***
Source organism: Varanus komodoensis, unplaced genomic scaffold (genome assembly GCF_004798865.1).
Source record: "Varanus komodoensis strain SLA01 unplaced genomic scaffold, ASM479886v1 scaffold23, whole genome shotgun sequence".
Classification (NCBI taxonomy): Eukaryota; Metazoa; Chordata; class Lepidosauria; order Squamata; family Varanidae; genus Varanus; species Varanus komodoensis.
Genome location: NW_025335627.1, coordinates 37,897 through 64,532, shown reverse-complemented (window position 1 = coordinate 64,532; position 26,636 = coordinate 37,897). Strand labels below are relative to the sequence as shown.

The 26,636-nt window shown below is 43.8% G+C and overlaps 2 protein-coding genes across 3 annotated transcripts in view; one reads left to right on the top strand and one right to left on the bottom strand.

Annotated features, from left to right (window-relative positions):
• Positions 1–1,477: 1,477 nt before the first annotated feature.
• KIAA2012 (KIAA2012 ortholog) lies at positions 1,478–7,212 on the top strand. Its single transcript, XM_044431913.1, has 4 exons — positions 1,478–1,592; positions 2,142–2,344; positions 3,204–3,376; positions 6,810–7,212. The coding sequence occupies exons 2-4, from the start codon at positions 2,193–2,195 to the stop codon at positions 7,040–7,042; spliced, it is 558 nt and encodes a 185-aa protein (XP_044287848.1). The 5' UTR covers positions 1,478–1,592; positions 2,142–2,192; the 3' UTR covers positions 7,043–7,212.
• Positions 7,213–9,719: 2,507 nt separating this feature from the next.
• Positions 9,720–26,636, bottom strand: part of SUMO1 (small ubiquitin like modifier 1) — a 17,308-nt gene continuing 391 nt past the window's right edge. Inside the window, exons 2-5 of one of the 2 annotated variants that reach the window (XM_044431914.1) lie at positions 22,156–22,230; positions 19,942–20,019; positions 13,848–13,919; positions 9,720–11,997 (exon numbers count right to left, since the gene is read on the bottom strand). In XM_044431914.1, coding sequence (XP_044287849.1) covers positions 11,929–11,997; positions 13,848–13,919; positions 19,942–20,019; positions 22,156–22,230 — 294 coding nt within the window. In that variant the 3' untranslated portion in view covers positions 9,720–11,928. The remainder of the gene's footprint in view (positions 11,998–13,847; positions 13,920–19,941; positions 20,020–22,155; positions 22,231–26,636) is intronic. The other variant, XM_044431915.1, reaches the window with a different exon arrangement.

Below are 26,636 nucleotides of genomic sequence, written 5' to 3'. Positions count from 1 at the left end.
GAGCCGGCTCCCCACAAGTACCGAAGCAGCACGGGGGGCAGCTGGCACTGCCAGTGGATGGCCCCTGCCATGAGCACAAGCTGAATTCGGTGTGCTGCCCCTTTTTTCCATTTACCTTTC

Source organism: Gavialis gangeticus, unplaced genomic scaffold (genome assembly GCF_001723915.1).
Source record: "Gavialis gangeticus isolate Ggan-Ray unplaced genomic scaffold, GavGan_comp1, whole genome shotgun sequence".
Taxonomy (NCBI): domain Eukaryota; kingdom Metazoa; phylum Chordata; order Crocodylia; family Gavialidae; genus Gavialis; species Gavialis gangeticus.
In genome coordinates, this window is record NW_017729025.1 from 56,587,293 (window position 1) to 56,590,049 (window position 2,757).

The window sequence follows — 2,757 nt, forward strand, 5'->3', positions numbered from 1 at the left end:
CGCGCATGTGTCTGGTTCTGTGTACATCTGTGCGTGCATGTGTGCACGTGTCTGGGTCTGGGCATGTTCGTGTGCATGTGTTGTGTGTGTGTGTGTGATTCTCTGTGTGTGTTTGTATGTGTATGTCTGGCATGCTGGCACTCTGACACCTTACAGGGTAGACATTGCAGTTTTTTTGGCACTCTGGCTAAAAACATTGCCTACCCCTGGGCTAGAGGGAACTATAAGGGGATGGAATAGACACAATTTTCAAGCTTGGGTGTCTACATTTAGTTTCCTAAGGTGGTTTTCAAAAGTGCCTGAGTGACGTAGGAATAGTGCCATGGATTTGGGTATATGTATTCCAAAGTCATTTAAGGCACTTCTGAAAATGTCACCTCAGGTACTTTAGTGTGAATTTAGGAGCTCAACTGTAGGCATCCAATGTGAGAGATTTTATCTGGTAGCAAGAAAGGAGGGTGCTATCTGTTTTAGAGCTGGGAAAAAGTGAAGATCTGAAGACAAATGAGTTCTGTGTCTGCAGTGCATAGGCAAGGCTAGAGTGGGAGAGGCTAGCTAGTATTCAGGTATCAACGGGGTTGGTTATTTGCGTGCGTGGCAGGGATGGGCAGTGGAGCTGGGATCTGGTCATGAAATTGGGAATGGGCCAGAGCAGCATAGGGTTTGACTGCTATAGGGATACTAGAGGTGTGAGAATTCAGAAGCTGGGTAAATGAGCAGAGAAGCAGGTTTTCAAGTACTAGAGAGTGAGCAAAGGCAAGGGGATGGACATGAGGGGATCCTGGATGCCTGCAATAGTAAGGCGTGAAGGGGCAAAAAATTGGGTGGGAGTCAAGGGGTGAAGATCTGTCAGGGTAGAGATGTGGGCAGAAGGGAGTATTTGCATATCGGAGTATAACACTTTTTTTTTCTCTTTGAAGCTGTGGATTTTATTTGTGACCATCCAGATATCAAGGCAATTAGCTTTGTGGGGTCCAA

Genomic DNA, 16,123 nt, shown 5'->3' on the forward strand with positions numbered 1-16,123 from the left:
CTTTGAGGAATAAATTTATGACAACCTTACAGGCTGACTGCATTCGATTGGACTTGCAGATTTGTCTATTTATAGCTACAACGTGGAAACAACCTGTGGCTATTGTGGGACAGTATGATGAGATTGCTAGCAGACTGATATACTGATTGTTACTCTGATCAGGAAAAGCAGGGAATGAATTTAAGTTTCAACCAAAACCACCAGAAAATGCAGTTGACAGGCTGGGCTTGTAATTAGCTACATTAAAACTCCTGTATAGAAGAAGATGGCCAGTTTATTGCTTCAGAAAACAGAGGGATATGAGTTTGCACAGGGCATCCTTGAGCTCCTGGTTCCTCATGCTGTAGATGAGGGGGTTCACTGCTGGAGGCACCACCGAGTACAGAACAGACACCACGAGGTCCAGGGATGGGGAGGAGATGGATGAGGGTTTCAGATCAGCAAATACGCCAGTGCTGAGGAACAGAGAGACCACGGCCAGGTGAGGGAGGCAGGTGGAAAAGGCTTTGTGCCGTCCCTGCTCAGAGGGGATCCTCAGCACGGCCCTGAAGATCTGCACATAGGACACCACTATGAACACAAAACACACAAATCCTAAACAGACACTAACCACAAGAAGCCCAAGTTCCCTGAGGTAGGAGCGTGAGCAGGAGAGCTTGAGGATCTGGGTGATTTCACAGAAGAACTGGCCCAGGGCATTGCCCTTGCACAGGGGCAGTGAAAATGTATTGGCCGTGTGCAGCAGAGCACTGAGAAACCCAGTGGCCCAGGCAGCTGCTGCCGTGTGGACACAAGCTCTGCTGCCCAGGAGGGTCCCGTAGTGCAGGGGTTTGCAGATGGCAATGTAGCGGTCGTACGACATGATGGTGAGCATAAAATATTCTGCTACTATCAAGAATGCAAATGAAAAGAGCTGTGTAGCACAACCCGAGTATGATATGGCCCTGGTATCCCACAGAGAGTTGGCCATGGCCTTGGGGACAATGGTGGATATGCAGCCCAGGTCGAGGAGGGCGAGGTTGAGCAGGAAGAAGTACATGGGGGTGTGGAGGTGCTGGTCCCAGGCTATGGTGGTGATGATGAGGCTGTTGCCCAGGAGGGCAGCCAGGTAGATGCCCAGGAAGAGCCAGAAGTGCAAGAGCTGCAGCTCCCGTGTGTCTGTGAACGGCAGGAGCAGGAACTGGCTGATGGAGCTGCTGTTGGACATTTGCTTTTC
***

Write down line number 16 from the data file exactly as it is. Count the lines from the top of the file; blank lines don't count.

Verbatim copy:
In genome coordinates, this window is record NW_017729025.1 from 56,587,293 (window position 1) to 56,590,049 (window position 2,757).